“They were the first British rock ’n’ roll band. There had been precedents but this was the first time anyone had come up with the goods.”
The success of Please, Please Me was perhaps surprising given the fact that hitherto the pop charts had been dominated by film soundtracks and easy listening crooners. But by the end of the year Beatlemania had swept not just across Britain, but Europe, too, with the US still to come.
“Once The Beatles established themselves everyone, even people in America, had to deal with them. They could reject them but they had to deal with them,” says Miles.
Even Philip Larkin, a big jazz fan, sardonically wrote that sexual intercourse began in 1963 – “Between the end of the ‘Chatterley’ ban/ And the Beatles’ first LP.”
In a way Larkin was right, because The Beatles coincided with a seismic social, cultural and economic shift that not only saw the UK finally shake off the austerity of the postwar years, but also the creation of a new sense of freedom.
“This was the beginnings of a youth culture and a period of full employment. Young people didn’t get paid huge wages, they couldn’t afford to buy cars or houses, but for the first time they had enough money to buy clothes and records.”
Miles believes The Beatles were in many ways the prototype boy band.
“The Beatles weren’t that much different from the Bay City Rollers, they just wrote their own songs,” he explains.
However, the clamour to see the band play meant their live shows became increasingly farcical which inadvertently led them to concentrate on working in the studio.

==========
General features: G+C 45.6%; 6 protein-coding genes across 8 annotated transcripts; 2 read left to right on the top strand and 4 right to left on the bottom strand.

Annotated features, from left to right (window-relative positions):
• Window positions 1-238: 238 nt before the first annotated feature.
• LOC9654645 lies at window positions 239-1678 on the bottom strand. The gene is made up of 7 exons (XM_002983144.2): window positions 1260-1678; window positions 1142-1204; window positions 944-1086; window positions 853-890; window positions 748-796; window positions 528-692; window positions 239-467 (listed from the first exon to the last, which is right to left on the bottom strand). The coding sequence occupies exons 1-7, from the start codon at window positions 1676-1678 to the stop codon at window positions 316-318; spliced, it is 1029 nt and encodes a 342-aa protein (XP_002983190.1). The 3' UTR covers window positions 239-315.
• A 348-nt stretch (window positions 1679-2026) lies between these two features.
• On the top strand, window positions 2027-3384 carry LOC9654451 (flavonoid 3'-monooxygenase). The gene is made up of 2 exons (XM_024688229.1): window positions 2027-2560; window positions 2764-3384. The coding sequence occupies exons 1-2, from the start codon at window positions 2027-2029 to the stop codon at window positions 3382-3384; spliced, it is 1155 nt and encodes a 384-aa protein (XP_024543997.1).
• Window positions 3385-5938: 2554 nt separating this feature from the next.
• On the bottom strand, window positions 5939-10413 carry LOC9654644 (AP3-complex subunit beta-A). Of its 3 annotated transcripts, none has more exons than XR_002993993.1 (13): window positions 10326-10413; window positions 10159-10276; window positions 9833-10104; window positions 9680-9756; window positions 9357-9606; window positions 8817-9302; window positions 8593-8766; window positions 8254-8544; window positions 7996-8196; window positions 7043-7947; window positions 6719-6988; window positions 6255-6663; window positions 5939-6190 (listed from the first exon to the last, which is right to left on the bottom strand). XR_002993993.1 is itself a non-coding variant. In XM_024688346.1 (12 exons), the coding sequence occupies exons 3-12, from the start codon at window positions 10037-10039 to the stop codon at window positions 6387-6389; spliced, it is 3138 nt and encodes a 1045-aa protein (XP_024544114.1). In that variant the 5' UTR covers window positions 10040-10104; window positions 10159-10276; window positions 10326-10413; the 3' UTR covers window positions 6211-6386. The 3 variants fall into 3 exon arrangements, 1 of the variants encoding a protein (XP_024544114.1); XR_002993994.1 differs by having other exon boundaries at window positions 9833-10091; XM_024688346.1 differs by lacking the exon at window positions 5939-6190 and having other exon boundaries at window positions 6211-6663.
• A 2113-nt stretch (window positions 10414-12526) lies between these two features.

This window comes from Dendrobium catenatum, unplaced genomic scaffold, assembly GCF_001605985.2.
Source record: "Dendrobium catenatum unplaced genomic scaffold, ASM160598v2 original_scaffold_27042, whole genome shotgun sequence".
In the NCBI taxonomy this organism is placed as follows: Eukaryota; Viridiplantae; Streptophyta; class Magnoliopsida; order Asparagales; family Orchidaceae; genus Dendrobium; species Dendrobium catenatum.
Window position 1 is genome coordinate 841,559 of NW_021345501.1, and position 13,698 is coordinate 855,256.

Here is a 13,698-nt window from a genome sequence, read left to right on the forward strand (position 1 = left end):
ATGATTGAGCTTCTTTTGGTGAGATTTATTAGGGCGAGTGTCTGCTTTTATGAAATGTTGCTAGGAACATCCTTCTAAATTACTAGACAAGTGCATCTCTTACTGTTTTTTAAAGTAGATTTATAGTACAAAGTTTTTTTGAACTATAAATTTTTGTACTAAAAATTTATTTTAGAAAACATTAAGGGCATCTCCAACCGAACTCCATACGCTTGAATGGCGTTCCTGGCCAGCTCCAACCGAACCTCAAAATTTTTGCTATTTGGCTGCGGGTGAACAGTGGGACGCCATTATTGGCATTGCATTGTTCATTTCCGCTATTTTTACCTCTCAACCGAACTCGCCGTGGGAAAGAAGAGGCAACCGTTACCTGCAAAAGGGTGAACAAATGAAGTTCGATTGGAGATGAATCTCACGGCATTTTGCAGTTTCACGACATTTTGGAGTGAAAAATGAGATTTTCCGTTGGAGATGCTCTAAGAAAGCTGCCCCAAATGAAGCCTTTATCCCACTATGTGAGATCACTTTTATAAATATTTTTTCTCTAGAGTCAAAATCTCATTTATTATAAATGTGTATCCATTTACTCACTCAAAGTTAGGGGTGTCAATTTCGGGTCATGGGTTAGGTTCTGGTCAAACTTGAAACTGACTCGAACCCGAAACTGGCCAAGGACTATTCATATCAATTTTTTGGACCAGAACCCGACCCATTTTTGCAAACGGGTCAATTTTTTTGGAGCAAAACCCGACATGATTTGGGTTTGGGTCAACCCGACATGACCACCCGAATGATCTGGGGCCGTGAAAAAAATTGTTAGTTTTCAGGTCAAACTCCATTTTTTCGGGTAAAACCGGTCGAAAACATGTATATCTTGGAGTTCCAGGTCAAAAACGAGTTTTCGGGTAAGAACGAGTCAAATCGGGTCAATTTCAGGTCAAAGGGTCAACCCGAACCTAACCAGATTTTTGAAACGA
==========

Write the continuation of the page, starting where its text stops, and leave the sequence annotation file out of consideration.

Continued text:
“When they were playing live every time Paul shook his hair the girls started screaming and it quickly reached the point where they couldn’t hear themselves play, never mind the audience, but this led to them becoming more innovative in the studio,” added Miles.
For those who grew up with them, it’s perhaps hard to believe that half a century has passed since they first listened to the opening bars of I Saw Her Standing There, but Miles says the significance of John, Paul, George and Ringo in the great rock pantheon remains unparalleled.
“Only Bob Dylan comes close. Not only were they the most commercially successful band in the world, they were also the most avant-garde and underground band.
“They introduced backwards tracking, sitars and feedback and they were the first ones who put lyrics on their album sleeves,” he says.
And after all these years they’re still the biggest and the best.
Toppermost of the poppermost
Please, Please Me was recorded at the Abbey Roads studio in a marathon session in February, 1963.
It included songs such as Love Me Do, I Saw Her Standing There and Twist and Shout.
The album reached the top of the charts in May 1963, where it remained for the next 30 weeks, before being replaced by the band’s follow-up, With The Beatles.
Last month, to mark 50 years since The Beatles recorded the album, musicians ranging from Joss Stone to Graham Coxon re-recorded Please, Please Me in a special session organised by BBC Radio 2.